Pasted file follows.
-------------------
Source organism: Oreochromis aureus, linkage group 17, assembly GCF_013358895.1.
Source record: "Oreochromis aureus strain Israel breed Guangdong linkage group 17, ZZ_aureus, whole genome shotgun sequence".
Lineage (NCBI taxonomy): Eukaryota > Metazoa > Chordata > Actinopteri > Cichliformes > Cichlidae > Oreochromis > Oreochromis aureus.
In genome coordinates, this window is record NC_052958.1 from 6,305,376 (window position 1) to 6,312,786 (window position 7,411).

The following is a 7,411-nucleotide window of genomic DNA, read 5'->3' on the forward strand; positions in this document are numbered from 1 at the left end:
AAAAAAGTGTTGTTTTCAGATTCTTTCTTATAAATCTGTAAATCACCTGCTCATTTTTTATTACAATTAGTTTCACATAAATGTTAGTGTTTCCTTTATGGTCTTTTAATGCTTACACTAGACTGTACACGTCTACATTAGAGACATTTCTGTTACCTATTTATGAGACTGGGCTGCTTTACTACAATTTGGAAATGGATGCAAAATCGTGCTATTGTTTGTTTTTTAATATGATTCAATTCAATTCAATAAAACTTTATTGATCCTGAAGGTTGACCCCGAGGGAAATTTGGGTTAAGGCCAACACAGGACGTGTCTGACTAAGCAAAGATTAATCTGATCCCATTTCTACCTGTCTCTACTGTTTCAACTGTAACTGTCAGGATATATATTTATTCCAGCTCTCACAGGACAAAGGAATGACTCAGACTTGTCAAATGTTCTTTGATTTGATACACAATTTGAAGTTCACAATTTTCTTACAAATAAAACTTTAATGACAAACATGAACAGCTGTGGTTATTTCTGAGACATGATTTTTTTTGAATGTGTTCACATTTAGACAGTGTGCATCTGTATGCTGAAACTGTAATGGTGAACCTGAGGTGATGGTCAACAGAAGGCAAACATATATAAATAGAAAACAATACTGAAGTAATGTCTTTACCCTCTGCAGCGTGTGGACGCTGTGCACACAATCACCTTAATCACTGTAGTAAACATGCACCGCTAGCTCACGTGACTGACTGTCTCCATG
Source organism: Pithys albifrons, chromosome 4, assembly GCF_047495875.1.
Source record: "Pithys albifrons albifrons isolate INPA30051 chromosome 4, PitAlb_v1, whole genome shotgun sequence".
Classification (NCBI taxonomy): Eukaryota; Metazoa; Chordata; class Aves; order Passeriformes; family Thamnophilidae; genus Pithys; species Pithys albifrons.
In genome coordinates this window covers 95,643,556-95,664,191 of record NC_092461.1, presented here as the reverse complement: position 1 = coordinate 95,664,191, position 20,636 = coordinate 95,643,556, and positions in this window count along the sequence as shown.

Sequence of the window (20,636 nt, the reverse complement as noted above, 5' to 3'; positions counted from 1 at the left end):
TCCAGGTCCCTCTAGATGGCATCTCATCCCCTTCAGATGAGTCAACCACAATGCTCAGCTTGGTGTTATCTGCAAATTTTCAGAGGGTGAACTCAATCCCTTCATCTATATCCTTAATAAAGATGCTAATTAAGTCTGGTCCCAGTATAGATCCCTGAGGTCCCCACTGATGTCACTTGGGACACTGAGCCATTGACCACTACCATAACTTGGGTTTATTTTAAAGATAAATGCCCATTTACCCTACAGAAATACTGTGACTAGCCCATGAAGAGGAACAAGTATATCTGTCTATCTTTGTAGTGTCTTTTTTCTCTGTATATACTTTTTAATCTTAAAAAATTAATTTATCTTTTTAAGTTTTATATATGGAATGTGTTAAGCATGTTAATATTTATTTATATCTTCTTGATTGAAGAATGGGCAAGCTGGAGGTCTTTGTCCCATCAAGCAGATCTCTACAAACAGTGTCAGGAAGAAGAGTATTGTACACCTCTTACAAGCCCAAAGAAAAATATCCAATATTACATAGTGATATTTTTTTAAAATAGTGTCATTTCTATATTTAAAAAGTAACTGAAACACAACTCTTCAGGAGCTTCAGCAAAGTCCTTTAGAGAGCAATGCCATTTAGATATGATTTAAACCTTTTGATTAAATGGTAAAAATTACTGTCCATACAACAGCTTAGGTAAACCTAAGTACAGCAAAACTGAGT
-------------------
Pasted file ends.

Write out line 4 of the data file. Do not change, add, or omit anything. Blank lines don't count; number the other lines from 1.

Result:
In genome coordinates, this window is record NC_052958.1 from 6,305,376 (window position 1) to 6,312,786 (window position 7,411).